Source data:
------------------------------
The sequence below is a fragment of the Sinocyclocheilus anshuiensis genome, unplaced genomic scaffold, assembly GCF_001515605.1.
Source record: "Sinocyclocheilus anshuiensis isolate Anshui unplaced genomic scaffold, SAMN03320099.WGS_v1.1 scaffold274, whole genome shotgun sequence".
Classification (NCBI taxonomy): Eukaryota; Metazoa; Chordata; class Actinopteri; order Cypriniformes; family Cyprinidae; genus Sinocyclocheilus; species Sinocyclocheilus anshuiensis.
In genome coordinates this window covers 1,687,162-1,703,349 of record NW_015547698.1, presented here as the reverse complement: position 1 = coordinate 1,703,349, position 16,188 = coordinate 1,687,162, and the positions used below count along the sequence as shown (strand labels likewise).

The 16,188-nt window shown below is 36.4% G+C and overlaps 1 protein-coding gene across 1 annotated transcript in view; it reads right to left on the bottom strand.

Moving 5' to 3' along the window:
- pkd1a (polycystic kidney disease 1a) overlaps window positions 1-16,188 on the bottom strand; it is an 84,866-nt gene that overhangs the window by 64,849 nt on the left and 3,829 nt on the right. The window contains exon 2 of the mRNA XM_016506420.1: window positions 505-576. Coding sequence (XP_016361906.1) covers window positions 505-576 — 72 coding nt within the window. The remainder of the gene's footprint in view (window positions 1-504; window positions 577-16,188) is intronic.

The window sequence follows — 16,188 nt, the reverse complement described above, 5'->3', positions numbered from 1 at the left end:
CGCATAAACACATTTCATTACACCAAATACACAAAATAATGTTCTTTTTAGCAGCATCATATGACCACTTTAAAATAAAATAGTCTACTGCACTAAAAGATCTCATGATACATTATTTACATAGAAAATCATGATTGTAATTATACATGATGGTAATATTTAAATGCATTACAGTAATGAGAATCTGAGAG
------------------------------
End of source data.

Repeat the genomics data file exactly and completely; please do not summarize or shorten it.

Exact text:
The sequence below is a fragment of the Sinocyclocheilus anshuiensis genome, unplaced genomic scaffold, assembly GCF_001515605.1.
Source record: "Sinocyclocheilus anshuiensis isolate Anshui unplaced genomic scaffold, SAMN03320099.WGS_v1.1 scaffold274, whole genome shotgun sequence".
Classification (NCBI taxonomy): Eukaryota; Metazoa; Chordata; class Actinopteri; order Cypriniformes; family Cyprinidae; genus Sinocyclocheilus; species Sinocyclocheilus anshuiensis.
In genome coordinates this window covers 1,687,162-1,703,349 of record NW_015547698.1, presented here as the reverse complement: position 1 = coordinate 1,703,349, position 16,188 = coordinate 1,687,162, and the positions used below count along the sequence as shown (strand labels likewise).

The 16,188-nt window shown below is 36.4% G+C and overlaps 1 protein-coding gene across 1 annotated transcript in view; it reads right to left on the bottom strand.

Moving 5' to 3' along the window:
- pkd1a (polycystic kidney disease 1a) overlaps window positions 1-16,188 on the bottom strand; it is an 84,866-nt gene that overhangs the window by 64,849 nt on the left and 3,829 nt on the right. The window contains exon 2 of the mRNA XM_016506420.1: window positions 505-576. Coding sequence (XP_016361906.1) covers window positions 505-576 — 72 coding nt within the window. The remainder of the gene's footprint in view (window positions 1-504; window positions 577-16,188) is intronic.

The window sequence follows — 16,188 nt, the reverse complement described above, 5'->3', positions numbered from 1 at the left end:
CGCATAAACACATTTCATTACACCAAATACACAAAATAATGTTCTTTTTAGCAGCATCATATGACCACTTTAAAATAAAATAGTCTACTGCACTAAAAGATCTCATGATACATTATTTACATAGAAAATCATGATTGTAATTATACATGATGGTAATATTTAAATGCATTACAGTAATGAGAATCTGAGAG